https://d13ezvd6yrslxm.cloudfront.net/wp/wp-content/images/spider-man-far-from-home-4-700x292.jpg?source=post_page---------------------------
Mysterio talking to Peter on the rooftop.
Source

Another factor to strongly contribute to this scene’s success is Tom Holland and Jake Gyllenhaal’s acting skills. For Holland, his performance brought to us a confused kid who just failed his big mission looking for an escape from all the responsibilities. And shout-out to Tom also for his performance in the prior scene when Fury was questioning Peter’s capability to step up and be the next Iron Man. Most of his face was covered by the black mask, but we can see his eyes wide open, slowly tear up, and oh man it was too much for me to handle. As for Jake, his great transition from an understanding friend to a manipulative villain within a few minutes of screen time is out of this Earth (yeah..I did that also). It’s hard to imagine anyone else beside these two to pull off such a performance like that.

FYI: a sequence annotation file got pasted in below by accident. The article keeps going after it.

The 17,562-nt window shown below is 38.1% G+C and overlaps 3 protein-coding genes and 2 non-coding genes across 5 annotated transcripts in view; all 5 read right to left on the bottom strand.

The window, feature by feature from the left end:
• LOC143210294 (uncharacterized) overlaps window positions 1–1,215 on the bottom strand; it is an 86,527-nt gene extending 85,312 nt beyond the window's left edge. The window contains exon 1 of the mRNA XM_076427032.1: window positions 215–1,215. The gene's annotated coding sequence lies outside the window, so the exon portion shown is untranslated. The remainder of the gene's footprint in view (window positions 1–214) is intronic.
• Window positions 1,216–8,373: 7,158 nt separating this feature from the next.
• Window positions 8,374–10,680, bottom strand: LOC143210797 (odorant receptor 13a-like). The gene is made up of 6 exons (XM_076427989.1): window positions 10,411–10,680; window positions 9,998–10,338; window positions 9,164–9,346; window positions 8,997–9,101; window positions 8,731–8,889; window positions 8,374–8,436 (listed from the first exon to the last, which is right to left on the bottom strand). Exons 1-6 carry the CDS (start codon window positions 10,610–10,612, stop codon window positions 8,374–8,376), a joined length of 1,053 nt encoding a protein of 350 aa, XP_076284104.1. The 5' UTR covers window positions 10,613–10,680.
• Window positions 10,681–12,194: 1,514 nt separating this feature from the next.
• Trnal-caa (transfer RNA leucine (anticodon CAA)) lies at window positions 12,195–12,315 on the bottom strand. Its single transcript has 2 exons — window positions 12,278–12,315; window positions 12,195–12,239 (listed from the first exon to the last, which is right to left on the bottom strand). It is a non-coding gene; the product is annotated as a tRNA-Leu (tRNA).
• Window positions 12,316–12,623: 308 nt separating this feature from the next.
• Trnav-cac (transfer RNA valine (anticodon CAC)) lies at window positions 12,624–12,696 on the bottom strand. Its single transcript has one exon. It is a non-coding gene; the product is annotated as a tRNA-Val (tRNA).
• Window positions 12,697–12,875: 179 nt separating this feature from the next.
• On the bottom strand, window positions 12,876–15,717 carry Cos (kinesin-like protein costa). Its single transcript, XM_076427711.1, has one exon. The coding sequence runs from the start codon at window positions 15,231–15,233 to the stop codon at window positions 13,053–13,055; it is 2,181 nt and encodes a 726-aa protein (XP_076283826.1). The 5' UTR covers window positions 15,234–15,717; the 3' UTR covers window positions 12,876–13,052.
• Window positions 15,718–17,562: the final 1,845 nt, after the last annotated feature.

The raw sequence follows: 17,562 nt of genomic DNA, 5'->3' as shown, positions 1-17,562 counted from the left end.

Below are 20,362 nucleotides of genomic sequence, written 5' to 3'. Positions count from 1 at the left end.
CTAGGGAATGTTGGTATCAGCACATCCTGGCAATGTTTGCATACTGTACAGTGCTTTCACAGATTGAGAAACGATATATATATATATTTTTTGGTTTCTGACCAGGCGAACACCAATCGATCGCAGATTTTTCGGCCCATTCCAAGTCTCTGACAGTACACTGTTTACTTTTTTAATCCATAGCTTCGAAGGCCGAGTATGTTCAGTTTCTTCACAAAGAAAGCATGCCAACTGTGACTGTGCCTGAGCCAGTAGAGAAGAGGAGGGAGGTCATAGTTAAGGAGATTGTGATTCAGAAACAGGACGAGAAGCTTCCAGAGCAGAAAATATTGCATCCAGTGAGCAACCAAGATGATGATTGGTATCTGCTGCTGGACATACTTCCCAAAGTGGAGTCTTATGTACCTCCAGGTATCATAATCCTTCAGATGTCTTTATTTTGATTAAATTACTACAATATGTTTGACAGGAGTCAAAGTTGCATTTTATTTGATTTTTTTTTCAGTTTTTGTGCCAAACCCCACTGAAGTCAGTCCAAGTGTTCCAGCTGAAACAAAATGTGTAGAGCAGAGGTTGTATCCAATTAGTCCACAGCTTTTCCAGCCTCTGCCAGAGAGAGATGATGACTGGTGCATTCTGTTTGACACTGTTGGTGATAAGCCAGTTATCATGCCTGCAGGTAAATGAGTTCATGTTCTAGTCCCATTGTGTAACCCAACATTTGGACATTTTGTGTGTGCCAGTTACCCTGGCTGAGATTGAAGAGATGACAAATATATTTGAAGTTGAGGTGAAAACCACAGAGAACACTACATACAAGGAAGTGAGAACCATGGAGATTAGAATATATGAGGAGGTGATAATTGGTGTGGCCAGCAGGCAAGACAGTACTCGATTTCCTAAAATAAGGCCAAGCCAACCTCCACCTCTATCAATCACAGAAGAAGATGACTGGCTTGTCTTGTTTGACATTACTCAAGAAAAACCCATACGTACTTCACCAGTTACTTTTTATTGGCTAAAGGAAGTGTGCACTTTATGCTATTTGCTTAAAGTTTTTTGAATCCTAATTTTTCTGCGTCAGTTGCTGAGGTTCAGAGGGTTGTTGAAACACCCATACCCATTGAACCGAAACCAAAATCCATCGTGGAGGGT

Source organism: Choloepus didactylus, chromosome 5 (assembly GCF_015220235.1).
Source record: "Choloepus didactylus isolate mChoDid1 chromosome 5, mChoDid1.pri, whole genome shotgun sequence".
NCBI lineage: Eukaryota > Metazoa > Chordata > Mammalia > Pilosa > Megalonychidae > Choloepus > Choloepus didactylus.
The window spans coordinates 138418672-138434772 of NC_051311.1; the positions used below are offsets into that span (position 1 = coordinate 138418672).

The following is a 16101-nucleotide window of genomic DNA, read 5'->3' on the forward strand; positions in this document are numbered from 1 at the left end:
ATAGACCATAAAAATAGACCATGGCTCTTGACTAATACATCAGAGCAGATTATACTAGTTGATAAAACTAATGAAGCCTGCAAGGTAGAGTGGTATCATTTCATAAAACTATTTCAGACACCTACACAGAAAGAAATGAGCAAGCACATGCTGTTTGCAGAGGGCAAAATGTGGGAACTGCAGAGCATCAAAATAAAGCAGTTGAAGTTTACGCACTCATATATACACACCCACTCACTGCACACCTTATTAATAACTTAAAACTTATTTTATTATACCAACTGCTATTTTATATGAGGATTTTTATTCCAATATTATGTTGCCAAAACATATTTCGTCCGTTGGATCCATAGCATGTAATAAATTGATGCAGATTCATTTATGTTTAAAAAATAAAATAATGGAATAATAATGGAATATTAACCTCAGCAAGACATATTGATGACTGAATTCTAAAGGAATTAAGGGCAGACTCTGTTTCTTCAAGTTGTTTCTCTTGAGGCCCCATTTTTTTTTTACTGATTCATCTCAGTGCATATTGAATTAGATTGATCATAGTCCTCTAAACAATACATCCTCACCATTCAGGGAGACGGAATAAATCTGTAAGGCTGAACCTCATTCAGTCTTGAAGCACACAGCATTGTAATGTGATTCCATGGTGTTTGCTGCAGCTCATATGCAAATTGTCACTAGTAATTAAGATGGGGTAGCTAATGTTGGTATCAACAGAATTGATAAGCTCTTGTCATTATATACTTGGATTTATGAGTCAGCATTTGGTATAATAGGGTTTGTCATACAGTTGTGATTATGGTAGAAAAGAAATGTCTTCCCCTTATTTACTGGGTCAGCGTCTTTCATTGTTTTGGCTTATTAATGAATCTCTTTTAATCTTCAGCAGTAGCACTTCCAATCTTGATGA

Above are the key factors that I find to be crucial to make this scene my favorite in Spider-Man: Far From Home. Although there are many other things in the movie need to discuss, like how Peter is now designing his suit to his preference, these few minutes are what made me fell in love with the movie. And to me, while MCU Spider-Man may not be the next Iron Man role-wise, we will always see the image of Tony Stark through the young Peter Parker. So if you have not seen the movie, grab a ticket now! If you have, please share below what do you feel about this latest cinematic interpretation of the web-slinger. This is not for asking for comments, it’s a blog post for all I care, but because I have been a fan of MCU Tony Stark for a while now, I want to share about this special movie. Thanks for reading!